The United Kingdom has surpassed 50,000 deaths linked to COVID-19, with a recent rise in infections leading to a new grim milestone for the European country hit hardest by the pandemic.
New government figures showed 595 new deaths of people within 28 days of a positive COVID-19 on Wednesday, the highest daily figure since 614 deaths were reported on May 12.
That brought the total death toll from COVID-19 to 50,365.
The UK has the biggest official death toll in Europe, and Prime Minister Boris Johnson has ordered England back into a month-long national lockdown amid concerns that a second wave of infections could overwhelm the health service.
Asked about the milestone, Johnson told broadcasters: “Every death is a is a tragedy and we mourn everybody who’s gone.”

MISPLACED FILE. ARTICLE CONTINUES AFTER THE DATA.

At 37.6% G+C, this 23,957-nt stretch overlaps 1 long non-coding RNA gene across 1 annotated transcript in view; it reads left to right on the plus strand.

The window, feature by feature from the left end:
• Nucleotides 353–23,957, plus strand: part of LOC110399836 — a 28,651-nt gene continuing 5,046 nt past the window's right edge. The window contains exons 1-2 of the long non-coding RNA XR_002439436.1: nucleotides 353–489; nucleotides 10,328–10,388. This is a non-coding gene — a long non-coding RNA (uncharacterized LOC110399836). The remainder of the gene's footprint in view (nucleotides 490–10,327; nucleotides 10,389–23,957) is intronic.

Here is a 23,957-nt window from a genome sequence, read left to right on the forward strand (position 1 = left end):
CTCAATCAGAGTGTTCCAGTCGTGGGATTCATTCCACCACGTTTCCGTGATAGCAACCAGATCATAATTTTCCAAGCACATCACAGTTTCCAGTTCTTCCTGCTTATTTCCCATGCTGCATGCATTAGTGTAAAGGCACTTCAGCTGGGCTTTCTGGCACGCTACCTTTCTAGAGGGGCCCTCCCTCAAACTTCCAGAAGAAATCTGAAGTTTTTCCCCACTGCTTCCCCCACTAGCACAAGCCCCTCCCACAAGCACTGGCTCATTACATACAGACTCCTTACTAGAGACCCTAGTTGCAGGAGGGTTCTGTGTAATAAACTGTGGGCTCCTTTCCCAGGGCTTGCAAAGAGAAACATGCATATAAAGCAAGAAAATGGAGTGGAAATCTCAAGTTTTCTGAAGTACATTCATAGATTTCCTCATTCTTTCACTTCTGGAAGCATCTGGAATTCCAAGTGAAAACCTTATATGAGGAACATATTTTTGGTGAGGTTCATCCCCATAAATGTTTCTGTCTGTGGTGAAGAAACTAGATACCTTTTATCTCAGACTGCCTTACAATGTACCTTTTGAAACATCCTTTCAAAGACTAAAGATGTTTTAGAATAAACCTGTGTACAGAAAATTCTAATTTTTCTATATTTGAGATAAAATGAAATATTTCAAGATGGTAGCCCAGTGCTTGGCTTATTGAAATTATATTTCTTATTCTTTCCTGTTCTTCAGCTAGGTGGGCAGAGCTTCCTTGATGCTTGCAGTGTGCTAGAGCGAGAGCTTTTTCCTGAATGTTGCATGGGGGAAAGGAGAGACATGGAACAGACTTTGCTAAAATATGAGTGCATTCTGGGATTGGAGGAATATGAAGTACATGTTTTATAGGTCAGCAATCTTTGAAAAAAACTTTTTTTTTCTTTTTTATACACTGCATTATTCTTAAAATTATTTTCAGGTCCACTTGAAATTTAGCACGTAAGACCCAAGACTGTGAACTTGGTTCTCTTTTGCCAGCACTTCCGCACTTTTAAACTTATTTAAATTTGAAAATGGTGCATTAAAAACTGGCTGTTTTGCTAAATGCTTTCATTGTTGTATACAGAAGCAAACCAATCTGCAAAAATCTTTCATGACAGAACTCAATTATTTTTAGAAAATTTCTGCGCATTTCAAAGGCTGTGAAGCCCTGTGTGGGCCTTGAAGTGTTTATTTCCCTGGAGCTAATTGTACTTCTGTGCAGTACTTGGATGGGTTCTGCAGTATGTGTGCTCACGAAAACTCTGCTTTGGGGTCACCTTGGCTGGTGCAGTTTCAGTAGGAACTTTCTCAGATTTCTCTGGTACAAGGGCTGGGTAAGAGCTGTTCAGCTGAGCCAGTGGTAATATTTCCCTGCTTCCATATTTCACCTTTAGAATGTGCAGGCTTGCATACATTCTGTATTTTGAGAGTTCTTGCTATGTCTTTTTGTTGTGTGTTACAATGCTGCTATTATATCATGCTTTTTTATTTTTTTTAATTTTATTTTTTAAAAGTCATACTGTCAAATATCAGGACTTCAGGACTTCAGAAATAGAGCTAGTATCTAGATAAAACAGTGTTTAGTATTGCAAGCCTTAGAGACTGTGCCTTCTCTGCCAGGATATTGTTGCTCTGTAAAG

Meanwhile, Italy surpassed the one-million infections mark on Wednesday, leap-frogging Mexico to become one of the top 10 worst-affected countries globally.
The Italian health ministry said the country had registered 32,961 new cases over the past 24 hours, taking its total tally since the contagion first struck in February to 1.028 million.
The country has reported some 42,953 deaths so far, the second-highest number in Europe after Britain.
More than 300,000 people have died of COVID-19 across Europe, and authorities fear that fatalities and infections will continue to rise as the region heads into winter despite hopes for a new vaccine.
With just 10% of the world’s population, the continent accounts for almost a quarter of the 1.2 million deaths globally, and even its well-equipped hospitals are feeling the strain.
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